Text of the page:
(2) The authors discuss "sleeper cars", but they don't really consider all the ramifications. A huge chunk of overnight business travel (everything within a few hundred miles) will be taken over by robocars. People will go to bed in the sleeper car, open the door the next day, and find themselves at their destination. Consequently, hotels and motels will offer short-term rooms (for one or two hours) so that people can shower and dress on the road. A significant portion of the U.S. population will literally become nomadic, sleeping in robotic RVs every night, and waking up to a new destination every morning.

      You've got to be kidding. Unless you dose up all these travelers with Ambien, many of them are going to sleep very poorly. Even the best luxury cars aren't noise-free and vibration-free enough to provide a decent level of comfort rivaling a standard bed in a quiet room. Coming close is going to require a really massive vehicle, which even with electric drive would require a lot of energy to move around.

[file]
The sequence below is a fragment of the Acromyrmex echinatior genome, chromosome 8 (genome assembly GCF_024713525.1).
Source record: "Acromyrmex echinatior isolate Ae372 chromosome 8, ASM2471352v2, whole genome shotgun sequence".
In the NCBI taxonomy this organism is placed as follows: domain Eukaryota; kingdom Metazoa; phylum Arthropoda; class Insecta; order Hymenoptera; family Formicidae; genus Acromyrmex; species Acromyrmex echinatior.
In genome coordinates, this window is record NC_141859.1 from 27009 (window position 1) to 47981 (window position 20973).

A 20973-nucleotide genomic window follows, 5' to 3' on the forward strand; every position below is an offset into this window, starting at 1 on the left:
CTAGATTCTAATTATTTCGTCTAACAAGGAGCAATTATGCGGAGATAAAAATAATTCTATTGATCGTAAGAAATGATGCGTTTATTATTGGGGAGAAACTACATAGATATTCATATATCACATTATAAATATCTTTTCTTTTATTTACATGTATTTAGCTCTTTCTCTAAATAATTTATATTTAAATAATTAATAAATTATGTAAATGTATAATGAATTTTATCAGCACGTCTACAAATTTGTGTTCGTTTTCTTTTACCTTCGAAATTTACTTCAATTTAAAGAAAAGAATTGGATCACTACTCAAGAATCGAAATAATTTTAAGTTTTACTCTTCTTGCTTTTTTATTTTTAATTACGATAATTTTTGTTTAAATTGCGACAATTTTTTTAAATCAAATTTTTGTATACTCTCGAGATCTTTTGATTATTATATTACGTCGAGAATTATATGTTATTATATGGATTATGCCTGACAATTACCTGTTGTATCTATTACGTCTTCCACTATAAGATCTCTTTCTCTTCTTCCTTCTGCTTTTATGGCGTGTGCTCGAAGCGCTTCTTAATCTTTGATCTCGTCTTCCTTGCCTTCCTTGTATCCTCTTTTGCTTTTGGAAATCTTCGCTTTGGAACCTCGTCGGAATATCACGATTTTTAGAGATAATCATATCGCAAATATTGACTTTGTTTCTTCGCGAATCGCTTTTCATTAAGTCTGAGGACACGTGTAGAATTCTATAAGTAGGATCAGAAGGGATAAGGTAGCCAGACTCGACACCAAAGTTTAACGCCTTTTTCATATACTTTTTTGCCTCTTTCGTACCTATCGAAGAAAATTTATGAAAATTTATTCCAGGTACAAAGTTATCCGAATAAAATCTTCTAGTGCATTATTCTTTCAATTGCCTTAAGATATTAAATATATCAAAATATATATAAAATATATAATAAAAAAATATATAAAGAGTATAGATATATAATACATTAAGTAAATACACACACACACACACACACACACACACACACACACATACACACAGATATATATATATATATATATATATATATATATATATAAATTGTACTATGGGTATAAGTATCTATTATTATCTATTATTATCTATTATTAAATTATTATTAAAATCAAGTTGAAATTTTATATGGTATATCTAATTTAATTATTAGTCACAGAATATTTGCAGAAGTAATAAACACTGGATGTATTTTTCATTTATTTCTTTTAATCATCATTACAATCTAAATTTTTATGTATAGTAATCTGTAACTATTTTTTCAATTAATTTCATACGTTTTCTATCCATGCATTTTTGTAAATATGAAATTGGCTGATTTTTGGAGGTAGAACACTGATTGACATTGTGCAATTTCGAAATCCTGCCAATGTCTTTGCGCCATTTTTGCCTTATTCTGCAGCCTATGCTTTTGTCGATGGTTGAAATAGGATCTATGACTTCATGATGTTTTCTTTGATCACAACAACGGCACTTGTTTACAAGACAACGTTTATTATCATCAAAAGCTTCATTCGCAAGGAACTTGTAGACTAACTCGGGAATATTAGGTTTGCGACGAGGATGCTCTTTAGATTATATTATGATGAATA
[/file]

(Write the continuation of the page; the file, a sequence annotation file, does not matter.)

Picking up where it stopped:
(1) Mass transit as we think of it will largely vanish within 20 years. Cities will find it far easier to maintain fleets of robocars, and dispatch them right to the doors of residents, rather than maintain traditional subway and bus lines. The "last half-mile" problem of getting from the door of your home to the door of your destination will be solved.

      Even this sounds pretty silly. While robocars would certainly make sense in suburban areas, there are lots of high-density cities (esp in Europe) where subways make more sense. Even with automated control, cars simply consume too much space to efficiently move millions of people around quickly, as subways do every day.